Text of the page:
How Best To Handle 2D Graphics

This is a discussion on How Best To Handle 2D Graphics within the C# Programming forums, part of the General Programming Boards category; I recently finished making a basic Tetris clone and it works fine. Only problem is there is an annoying flicker ...

  1. #1
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    Jul 2009
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    How Best To Handle 2D Graphics

    I recently finished making a basic Tetris clone and it works fine. Only problem is there is an annoying flicker every time the screen is updated and it's given me cause to revise my paint() method which draws to the screen.
    Is it perhaps purely because my paint method is too inefficient? How would others choose to output 2D graphics for simple arcade games such as Tetris or Breakout?

    Currently I have a picturebox which I've set up a graphics object within to which I draw upon. I chose to do this purely 'cause this is the only form of specific graphic output I've come across in the short year that I've been learning C#. Was this wise or are there other, better methods of drawing to the screen?

    Also I've been using nothing but filled rectangles to represent the squares of the game, would things maybe work more smoothly if I used small bitmaps or something instead?

    Here's my current paint() method:

    Code:
    public void paint()
            {
                lock (this)
                {
    
                    SolidBrush squarepen = null;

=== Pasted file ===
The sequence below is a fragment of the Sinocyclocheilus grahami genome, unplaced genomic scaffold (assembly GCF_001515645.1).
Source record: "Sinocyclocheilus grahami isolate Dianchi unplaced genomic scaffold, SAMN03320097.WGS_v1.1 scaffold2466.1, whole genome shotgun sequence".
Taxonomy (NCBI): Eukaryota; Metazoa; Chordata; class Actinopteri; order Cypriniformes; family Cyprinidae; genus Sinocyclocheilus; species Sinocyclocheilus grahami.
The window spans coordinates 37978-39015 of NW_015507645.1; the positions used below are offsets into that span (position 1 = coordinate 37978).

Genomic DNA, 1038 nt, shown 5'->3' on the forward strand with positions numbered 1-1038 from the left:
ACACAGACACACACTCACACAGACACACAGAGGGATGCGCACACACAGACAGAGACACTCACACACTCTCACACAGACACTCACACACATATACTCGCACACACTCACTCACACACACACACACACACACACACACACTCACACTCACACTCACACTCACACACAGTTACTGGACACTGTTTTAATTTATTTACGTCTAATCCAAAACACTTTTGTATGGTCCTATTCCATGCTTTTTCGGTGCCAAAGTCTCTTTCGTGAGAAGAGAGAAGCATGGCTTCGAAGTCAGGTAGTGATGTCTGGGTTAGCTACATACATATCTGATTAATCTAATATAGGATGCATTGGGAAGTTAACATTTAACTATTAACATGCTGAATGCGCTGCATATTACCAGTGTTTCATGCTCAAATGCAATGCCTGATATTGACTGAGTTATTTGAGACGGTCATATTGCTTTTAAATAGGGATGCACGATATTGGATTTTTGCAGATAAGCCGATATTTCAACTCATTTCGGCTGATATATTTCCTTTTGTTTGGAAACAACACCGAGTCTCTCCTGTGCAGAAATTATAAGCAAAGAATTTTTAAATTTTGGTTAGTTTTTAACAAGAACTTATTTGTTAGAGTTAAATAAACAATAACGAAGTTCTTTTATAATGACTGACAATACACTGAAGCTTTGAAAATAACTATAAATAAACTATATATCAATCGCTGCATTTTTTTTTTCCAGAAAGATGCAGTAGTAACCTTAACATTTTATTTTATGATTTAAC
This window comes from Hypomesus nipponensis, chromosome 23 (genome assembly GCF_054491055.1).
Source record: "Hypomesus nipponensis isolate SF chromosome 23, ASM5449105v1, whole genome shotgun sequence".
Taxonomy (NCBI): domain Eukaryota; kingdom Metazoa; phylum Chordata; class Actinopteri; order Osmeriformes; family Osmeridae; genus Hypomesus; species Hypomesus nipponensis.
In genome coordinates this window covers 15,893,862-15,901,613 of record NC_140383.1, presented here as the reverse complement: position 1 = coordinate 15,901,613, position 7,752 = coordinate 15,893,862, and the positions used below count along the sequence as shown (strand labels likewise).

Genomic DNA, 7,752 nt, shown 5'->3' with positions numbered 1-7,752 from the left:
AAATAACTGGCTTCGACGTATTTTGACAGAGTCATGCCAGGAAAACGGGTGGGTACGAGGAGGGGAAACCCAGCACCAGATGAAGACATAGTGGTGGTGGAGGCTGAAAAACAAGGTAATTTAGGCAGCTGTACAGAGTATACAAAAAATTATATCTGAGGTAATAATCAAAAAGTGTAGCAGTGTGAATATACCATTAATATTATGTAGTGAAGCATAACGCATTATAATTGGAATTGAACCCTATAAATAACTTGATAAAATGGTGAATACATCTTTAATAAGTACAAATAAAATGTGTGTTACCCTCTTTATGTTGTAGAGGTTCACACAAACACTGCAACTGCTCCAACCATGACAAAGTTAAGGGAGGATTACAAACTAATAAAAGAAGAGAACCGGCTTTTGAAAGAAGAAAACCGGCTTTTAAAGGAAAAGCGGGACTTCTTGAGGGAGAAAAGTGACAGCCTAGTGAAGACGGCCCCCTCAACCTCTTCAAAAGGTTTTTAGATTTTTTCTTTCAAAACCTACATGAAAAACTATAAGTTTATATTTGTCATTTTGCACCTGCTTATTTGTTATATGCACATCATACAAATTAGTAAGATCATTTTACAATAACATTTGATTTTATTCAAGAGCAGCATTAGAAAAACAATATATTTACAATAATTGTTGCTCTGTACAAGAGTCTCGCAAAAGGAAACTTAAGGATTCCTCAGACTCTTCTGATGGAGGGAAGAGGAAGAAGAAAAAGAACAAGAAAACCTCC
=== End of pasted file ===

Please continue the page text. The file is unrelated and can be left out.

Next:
grphPicBoxGameArea.Clear(Color.White);
                    grphPicBoxNextBlock.Clear(Color.White);
    
                    //reads in the array of the pile and fills the corresponding squares of the grid
                    for (int i = 0; i < Pile.pile.GetLength(0); i++)
                    {
                        for (int j = 0; j < Pile.pile.GetLength(1); j++)
                        {
                            if (Pile.pile[i, j] != null)
                            {
                                squarepen = new SolidBrush(Pile.pile[i, j].getColour());
                                grphPicBoxGameArea.FillRectangle(squarepen, i * 30, (j * 30) - 120, 30, 30);
                            }
                        }
                    }
                    //reads in the array of the current block and fills the corresponding squares of the grid
                    Square[] currentblock = blockinuse.getBlockSquares();
                    for (int i = 0; i < currentblock.GetLength(0); i++)
                    {
                        int currentxpos = currentblock[i].getXpos(), currentypos = currentblock[i].getYpos();
                        squarepen = new SolidBrush(currentblock[i].getColour());
    
                        grphPicBoxGameArea.FillRectangle(squarepen, currentxpos * 30, (currentypos * 30) - 120, 30, 30);
                    }
    }
    }
    Thanks for any help you can give.

  2. #2
    Super Moderator VirtualAce's Avatar